The mission of digital-telepathy is to make great design accessible to anyone by creating new standards that improve how people interact with and create digital design. From websites to mobile apps, TVs and beyond, we’re committed to making experiences that define the future of the screen interface. Though there is plenty of ground to cover to accomplish our mission, the higher we push the standards for publishers and designers, the better the experience becomes for all web users.
We’re starting our mission with a focus on websites. Still based on print paradigms with archaic, link-driven tables of contents and page structures, today’s websites don’t capitalize on the native opportunities of the digital medium they live in. They are disjointed and kludgy, hampering the user’s ability to accomplish his or her goals. And yet, we don’t need to look any further than our handheld devices to see that user experiences don’t have to be this way. Fluid and guided, mobile apps are intuitive, providing visceral feedback that satisfies and keeps us coming back. They are the antithesis of most web experiences.
As designers of the Web, we need to rally around a common cause of democratizing web-based experiences as seamless, story-driven, goal-based, intuitive and viscerally satisfying as their mobile brethren.
Technology is becoming increasingly invisible. That’s impossible, you might protest — technology is more omnipotent than ever. It’s everywhere, and we can’t seem to go a day, much less an hour, without encountering it.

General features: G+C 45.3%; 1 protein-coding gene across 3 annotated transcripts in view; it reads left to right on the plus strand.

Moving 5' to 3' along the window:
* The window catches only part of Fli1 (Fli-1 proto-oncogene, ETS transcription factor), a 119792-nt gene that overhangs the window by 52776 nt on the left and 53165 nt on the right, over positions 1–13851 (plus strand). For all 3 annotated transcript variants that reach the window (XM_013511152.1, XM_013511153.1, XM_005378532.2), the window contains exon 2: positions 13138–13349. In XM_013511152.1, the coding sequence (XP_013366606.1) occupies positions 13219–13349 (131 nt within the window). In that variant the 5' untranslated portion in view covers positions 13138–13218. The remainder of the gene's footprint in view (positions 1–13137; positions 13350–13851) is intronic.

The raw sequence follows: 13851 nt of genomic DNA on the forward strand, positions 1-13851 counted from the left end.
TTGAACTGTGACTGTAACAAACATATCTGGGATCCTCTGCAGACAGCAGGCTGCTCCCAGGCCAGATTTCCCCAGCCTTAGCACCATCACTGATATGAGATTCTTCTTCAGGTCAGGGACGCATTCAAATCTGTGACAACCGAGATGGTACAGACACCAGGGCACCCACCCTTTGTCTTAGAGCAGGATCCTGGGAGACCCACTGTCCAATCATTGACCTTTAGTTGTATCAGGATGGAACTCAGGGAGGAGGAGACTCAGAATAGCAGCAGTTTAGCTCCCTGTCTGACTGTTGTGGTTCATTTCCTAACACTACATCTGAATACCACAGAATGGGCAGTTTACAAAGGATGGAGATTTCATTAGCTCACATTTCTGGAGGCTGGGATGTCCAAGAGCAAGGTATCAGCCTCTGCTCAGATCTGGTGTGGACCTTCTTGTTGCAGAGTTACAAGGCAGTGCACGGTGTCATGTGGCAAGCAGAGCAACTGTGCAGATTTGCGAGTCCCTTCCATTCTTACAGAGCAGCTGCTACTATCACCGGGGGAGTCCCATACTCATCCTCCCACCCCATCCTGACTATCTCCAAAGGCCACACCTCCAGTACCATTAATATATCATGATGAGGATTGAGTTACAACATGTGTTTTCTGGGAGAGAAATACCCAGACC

But entire computer systems are shrinking down to spaces the size of decks of cards. Keyboards are no longer “keys” nor “boards;” they’re touchscreens or projected lights. And screens that before constituted entire desktops have shrunk to eyeglass accessories the size of thumbtacks.
Artist Andre Woolery and partner Victor Abijaoudi want to preserve evidence that demonstrates how consumers interact with this technology. Problem is — those interactions are virtually invisible.
His latest series, titled Invisible Hieroglyphics, is a collection of fingerprints lifted off iPads. They capture how we interface with some of today’s hottest apps and social networks: where we click, how we touch and, sometimes, how fast we’re moving.
16-year-old Patrick Kane was just nine months old when he fell ill with meningitis and lost part of both hands and his right leg below the knee, but he has since become the first person to be outfitted with the “i-limb ultra revolution” prosthetic hand by Touch Bionics, The Scotsman reports. The prosthetic hand can be controlled via muscle contraction or iPhone app, which can save up to 24 preset grips for certain tasks.
Peer 1 Hosting has created an interactive Map of the Internet app that lets users explore the internet’s infrastructure. The app displays a global view, a network view, and a chronological view that shows the evolution of the internet from 1994 to today and even predicts what the internet might look like in 2020. The Map of the Internet app is available now for iOS and Android in the iTunes App Store and Google Play.
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